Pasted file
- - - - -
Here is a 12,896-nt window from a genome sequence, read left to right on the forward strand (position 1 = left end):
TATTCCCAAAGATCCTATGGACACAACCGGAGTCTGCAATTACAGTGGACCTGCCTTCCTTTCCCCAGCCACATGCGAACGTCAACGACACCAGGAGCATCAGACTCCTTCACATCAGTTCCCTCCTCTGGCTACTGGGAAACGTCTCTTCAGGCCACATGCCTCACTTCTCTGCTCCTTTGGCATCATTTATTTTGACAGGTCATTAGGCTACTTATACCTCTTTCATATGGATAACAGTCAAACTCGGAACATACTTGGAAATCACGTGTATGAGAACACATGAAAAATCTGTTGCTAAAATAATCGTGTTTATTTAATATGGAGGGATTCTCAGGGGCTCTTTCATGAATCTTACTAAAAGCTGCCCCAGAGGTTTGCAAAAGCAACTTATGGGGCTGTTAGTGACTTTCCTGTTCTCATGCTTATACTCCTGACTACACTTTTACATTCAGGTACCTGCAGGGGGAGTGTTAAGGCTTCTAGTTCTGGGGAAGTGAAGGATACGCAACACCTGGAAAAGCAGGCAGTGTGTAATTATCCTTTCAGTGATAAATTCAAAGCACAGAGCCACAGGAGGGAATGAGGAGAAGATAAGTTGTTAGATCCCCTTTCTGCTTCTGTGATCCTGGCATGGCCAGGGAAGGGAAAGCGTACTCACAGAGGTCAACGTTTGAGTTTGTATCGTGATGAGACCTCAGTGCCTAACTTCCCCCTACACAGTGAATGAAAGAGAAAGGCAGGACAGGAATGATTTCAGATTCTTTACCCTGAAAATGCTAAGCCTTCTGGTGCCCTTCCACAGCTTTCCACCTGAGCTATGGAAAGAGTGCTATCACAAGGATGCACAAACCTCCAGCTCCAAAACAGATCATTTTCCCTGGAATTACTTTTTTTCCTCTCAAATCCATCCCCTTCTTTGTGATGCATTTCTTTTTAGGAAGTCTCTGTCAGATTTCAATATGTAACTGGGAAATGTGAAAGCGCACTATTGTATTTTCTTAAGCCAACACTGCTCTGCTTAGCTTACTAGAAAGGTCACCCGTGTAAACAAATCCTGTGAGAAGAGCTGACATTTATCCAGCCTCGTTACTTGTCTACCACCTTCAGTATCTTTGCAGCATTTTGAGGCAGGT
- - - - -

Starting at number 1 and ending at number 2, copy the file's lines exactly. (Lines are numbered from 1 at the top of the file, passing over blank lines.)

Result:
Here is a 12,896-nt window from a genome sequence, read left to right on the forward strand (position 1 = left end):
TATTCCCAAAGATCCTATGGACACAACCGGAGTCTGCAATTACAGTGGACCTGCCTTCCTTTCCCCAGCCACATGCGAACGTCAACGACACCAGGAGCATCAGACTCCTTCACATCAGTTCCCTCCTCTGGCTACTGGGAAACGTCTCTTCAGGCCACATGCCTCACTTCTCTGCTCCTTTGGCATCATTTATTTTGACAGGTCATTAGGCTACTTATACCTCTTTCATATGGATAACAGTCAAACTCGGAACATACTTGGAAATCACGTGTATGAGAACACATGAAAAATCTGTTGCTAAAATAATCGTGTTTATTTAATATGGAGGGATTCTCAGGGGCTCTTTCATGAATCTTACTAAAAGCTGCCCCAGAGGTTTGCAAAAGCAACTTATGGGGCTGTTAGTGACTTTCCTGTTCTCATGCTTATACTCCTGACTACACTTTTACATTCAGGTACCTGCAGGGGGAGTGTTAAGGCTTCTAGTTCTGGGGAAGTGAAGGATACGCAACACCTGGAAAAGCAGGCAGTGTGTAATTATCCTTTCAGTGATAAATTCAAAGCACAGAGCCACAGGAGGGAATGAGGAGAAGATAAGTTGTTAGATCCCCTTTCTGCTTCTGTGATCCTGGCATGGCCAGGGAAGGGAAAGCGTACTCACAGAGGTCAACGTTTGAGTTTGTATCGTGATGAGACCTCAGTGCCTAACTTCCCCCTACACAGTGAATGAAAGAGAAAGGCAGGACAGGAATGATTTCAGATTCTTTACCCTGAAAATGCTAAGCCTTCTGGTGCCCTTCCACAGCTTTCCACCTGAGCTATGGAAAGAGTGCTATCACAAGGATGCACAAACCTCCAGCTCCAAAACAGATCATTTTCCCTGGAATTACTTTTTTTCCTCTCAAATCCATCCCCTTCTTTGTGATGCATTTCTTTTTAGGAAGTCTCTGTCAGATTTCAATATGTAACTGGGAAATGTGAAAGCGCACTATTGTATTTTCTTAAGCCAACACTGCTCTGCTTAGCTTACTAGAAAGGTCACCCGTGTAAACAAATCCTGTGAGAAGAGCTGACATTTATCCAGCCTCGTTACTTGTCTACCACCTTCAGTATCTTTGCAGCATTTTGAGGCAGGT